Nate Najar and Daniela Soledade Blow Us a Sweet, Soft Kiss From Rio
The Pinellas-based jazz artists performed a spellbinding set of bossa nova tunes with prominent jazz players at the Palladium earlier this month. They return late August to perform at The Studio@620.
BY JULIE GARISTO | April 26, 2019
Sometimes we need an escape hatch, a trip back in time to a more analog, vibrant place. With bossa nova, you can drift into the perfect getaway via the balmy shores of Rio de Janeiro, or at least the way we choose to imagine it. For me, it’s 1960, Carnival season, Ipanema Beach. A lovesick boy who barely fills out his striped, boat-neck shirt secretly snaps photos with his Holiflex camera, but he can’t get the brunette bikini-wearing girl of his dreams in focus.
It’s the type of moment that recurs over and over in the tunes of Tom Jobim and Joao Gilberto, whose stories of infatuation revel in melancholia, an emotional indulgence that Brazilians call saudade. The lyrics may be downright sad sometimes, or triste, as the Portuguese would say with linguistic sashay, but they’re also cathartic and clever. They touch our sensitive spots, in a way, like the feeling of emotional validation that misfits have discovered in the doleful lyrics of The Smiths.
But with bossa nova, rhythm is its most intoxicating asset. A mix of jazz and samba, it insinuates under your skin and makes you sway almost against your will. At the same time, bossa nova’s soft, unaffected vocals and subtle arrangements may as well be the lotus of all music genres.
Bossa nova’s spell came over me at the Palladium last week when jazz guitarist Nate Najar collaborated with Rio-born vocalist Daniela Soledade for an intimate show titled “From Rio with Love — Bossa Nova” featuring Tommy Cecil on bass and Eddie Metz Jr. on drums.
Their interplay among the players, a tradition in jazz shows, called to mind the democratic spirit of jazz concerts, which should be studied by all politicians. Najar’s band, no exception, traded off on solos, showing masterful and precise playing — intense but not heavy handed. Guitarist Najar, for instance, leans in and plays high on the neck with intricate fingerwork, resembling the loving, hovering grooming of a parent.
One memorable highlight, both touching and truly special, arrived when the band ended the show’s first half on “Sonho Desfeito,” which Soledade’s grandfather, Paulo Soledade, wrote with Jobim. Paulo, known for co-writing gems like “Zum Zum,” formed a club of bohemians in Rio and became a show promoter too. How fortunate we are in Tampa Bay to experience his greatness via his own granddaughter.
The show’s second half opened with a famous jazz standard called “Spring Can Really Hang You Up The Most” played in a samba tempo, featuring Jeff Rupert on the tenor sax.
Then Daniela came back out and they performed “Desafinado,” my favorite, from the 1962 Charlie Byrd/Stan Getz record “Jazz Samba,” which won a Grammy and introduced Bossa nova to North America, Najar tells me. Najar also schooled us on “Flor de Lis,” a tune by the great Brazilian icon Djavan.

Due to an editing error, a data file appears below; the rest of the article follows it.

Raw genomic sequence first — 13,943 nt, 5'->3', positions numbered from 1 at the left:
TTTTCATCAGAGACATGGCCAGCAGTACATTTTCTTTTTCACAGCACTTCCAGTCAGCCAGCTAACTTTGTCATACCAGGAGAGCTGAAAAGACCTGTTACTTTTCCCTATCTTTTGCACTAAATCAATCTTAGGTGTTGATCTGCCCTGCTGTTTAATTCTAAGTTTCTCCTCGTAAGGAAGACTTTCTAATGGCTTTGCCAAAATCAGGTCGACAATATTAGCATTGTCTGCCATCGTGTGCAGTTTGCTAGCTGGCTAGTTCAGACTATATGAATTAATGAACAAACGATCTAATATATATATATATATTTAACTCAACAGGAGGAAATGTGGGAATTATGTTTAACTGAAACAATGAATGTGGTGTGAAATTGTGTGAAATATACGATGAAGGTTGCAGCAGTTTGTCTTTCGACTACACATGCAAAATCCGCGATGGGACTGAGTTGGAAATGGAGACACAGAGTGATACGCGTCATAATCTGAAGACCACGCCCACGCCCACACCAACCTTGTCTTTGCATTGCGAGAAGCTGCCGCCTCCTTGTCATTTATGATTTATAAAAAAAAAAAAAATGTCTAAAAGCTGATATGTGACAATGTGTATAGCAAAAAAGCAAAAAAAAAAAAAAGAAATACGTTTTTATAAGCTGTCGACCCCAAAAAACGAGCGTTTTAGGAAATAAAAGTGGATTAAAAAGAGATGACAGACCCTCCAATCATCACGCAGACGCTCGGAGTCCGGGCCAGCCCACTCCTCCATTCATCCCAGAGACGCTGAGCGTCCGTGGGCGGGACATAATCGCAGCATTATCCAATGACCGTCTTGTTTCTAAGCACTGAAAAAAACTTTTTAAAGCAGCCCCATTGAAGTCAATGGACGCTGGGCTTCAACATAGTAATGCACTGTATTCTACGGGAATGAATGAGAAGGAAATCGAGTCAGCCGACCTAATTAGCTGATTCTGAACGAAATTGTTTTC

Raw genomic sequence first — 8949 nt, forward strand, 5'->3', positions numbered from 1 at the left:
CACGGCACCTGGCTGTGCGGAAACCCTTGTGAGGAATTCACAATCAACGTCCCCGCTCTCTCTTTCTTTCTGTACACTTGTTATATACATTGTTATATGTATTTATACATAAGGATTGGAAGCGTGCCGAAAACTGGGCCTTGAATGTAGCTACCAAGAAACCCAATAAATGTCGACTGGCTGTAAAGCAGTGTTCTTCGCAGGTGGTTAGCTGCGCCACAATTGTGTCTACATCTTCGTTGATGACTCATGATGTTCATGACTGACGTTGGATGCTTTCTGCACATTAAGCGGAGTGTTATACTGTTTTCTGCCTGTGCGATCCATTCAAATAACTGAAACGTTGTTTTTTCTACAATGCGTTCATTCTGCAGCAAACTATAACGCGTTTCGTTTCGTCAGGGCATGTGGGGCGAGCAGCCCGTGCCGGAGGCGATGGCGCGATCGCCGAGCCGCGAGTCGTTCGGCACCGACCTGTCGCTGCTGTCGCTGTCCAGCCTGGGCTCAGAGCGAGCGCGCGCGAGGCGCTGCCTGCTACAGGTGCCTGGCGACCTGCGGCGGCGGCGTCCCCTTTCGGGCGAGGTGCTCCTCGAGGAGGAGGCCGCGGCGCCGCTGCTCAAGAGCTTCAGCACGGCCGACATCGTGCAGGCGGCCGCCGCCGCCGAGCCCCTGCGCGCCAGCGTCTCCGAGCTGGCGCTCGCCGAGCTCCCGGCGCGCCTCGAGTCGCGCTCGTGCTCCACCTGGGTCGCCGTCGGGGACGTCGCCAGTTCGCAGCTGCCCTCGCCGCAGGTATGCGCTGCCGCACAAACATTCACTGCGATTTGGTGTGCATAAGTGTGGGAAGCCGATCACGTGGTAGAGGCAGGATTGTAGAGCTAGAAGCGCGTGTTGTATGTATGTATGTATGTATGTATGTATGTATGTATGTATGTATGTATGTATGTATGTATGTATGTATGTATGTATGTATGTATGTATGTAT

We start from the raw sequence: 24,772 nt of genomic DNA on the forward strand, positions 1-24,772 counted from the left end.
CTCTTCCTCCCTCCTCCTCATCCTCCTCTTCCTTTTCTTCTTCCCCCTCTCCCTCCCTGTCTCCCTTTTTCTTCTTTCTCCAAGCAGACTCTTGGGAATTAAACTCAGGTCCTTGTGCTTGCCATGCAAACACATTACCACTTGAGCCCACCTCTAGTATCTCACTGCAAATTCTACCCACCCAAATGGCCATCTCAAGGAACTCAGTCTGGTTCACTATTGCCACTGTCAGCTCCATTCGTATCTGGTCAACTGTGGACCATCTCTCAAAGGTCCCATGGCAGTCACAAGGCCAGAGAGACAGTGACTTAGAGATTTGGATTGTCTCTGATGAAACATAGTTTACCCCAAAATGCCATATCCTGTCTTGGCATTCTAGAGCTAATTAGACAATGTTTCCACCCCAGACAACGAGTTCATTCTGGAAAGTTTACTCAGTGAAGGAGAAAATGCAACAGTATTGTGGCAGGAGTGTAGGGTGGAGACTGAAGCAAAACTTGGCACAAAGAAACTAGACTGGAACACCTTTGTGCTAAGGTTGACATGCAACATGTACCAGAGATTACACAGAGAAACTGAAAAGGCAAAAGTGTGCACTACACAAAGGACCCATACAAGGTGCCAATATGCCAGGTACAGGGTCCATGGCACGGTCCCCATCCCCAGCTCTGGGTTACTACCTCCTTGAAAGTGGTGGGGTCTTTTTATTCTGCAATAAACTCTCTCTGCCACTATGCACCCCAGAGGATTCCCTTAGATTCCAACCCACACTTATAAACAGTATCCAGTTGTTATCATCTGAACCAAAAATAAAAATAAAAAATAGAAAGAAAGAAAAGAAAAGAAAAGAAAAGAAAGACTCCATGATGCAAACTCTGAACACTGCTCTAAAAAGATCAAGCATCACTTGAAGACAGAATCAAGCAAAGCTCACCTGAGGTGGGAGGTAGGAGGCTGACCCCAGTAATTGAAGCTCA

Daniela’s current single “So Nice (Summer Samba)” held up with the classics, too. She and the band also performed the winsome Marcos Valle tune “Safely In Your Arms,” which will also appear on Soledade’s album.
One epic moment hushed the audience with Najar’s solo on “Poema Dos Olhos da Amada” a gorgeous tune written by Paulo Soledade and the great poet Vinicius de Moraes. The show closed with Jobim’s “Agua de Beber” and then played the classic “Garota de Ipanema (Girl from Ipanema)” as an encore.
Ever versatile, Najar made his way to Brazil’s bossa nova by way of his admiration of Charlie Byrd (1925-1999), one of America’s most prominent contributors to the genre.
Indeed, if you love something the way Najar loves playing music, the right connections have a way of being sparked at precisely the right moment. “I met Daniela through my good friend Phill Fest, the wonderful south Florida-Brazilian guitarist,” Najar shared via email. “He introduced us, and when I heard how good she was and how much she knew about this music, I really wanted to work with her, so I decided to produce an album for her.”
According to the guitarist, the band will be booked through December — filling up dates. “Daniela’s album comes out Sept. 6,” Najar added, “and we’re doing a an album release concert at Studio@620 on Aug. 30. My birthday is Aug. 28, Bob Devin Jones of Studio@620 is Aug. 29, and Daniela is Sept. 3, so we’re celebrating birthdays and playing bossa nova!”
Though the Palladium show was about as close to sublime as one gets, I caught myself at times pining for the smaller Side Door cabaret lounge, where Najar’s sounds could fill the room and resonate more, but the band managed to capitalize on the acoustics of Hough Hall beautifully.
“It’s really easy to play concerts with this material,” he told WUSF’s Tom Cornette in their recent radio interview (if you haven’t heard it, it’s worth a listen, just as Nate Najar and Daniela Soledade’s Rio show is well worth the time of anyone who loves music).